In situations where co-trustees of a trust are unable to get along during the trust administration process, the San Diego probate court can intervene and remove one or both of the trustees. Contact our office today for a free consultation.
Articles about Co-Trustee
Sometimes, when serving as a co-executor of an estate, you may find yourself wanting to resign. The process requires following certain specific steps.
The way to administer a trust depends largely on the type of trust you are working with. Pooled trusts are a type of special needs trust with unique features.
For those who have never been involved in handling the affairs of a friend or loved one, the concept of what is involved in this process can be overwhelming. Often, individuals are not certain what it means to be appointed an executor, administrator, or trustee.
It is Possible for an Attorney to Serve as as a Trustee while also Providing the Trust with Legal Services?
Under certain circumstances, an attorney can serve as both the legal advisor and trustee of a California trust. However, the attorney must enter into both roles with a great deal of caution. If the attorney does not act fairly or follow the California trustee rules relating to compensation, he or she could be subject to litigation brought by a beneficiary.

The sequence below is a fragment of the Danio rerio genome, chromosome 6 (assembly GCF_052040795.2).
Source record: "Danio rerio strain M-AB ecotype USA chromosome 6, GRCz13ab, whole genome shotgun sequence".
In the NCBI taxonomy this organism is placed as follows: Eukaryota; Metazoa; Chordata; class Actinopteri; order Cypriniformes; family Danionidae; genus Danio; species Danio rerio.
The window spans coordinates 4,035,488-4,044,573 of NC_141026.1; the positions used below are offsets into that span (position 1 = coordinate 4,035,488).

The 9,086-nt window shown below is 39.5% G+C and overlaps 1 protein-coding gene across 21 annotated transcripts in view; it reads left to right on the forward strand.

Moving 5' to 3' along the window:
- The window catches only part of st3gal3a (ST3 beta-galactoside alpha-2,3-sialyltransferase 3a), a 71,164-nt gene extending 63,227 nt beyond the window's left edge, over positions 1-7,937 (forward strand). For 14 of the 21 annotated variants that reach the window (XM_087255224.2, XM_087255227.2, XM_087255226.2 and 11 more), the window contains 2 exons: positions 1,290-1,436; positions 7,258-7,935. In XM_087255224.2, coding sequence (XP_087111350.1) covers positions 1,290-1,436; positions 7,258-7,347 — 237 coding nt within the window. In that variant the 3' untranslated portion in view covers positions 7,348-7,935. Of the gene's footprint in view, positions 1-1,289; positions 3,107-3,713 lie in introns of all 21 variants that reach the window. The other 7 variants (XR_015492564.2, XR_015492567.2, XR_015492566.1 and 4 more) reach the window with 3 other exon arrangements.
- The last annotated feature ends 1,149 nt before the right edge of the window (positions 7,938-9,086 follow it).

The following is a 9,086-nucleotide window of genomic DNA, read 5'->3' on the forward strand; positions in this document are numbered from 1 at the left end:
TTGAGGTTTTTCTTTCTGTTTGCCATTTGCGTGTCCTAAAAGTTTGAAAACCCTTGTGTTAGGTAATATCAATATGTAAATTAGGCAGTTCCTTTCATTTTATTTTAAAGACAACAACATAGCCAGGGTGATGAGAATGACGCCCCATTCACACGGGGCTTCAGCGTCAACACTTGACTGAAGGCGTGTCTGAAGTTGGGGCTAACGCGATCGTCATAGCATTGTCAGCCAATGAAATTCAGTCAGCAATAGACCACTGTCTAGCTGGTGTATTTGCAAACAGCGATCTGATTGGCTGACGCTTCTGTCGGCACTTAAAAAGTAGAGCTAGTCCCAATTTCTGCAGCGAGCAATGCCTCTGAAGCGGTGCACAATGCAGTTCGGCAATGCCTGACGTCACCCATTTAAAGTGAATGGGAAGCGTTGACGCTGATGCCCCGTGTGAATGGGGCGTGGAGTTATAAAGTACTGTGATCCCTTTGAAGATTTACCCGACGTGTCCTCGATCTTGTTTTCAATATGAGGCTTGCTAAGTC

For those beneficiaries and heirs unfamiliar with the California estate administration process, it is not always clear whether the executor or trustee is acting properly and in accordance with state law.
Each co-trustee has the right to hire their own attorney. The California Probate Code (which is the law that governs trusts) provides each trustee, or co-trustee, to hire their own lawyer. The other co-trustee has no right or ability to stop his fellow co-trustee from hiring his or her own probate lawyer.
What happens when co-trustees of a California trust cannot agree on trust administration decisions? View here for more from a Riverside trust attorney.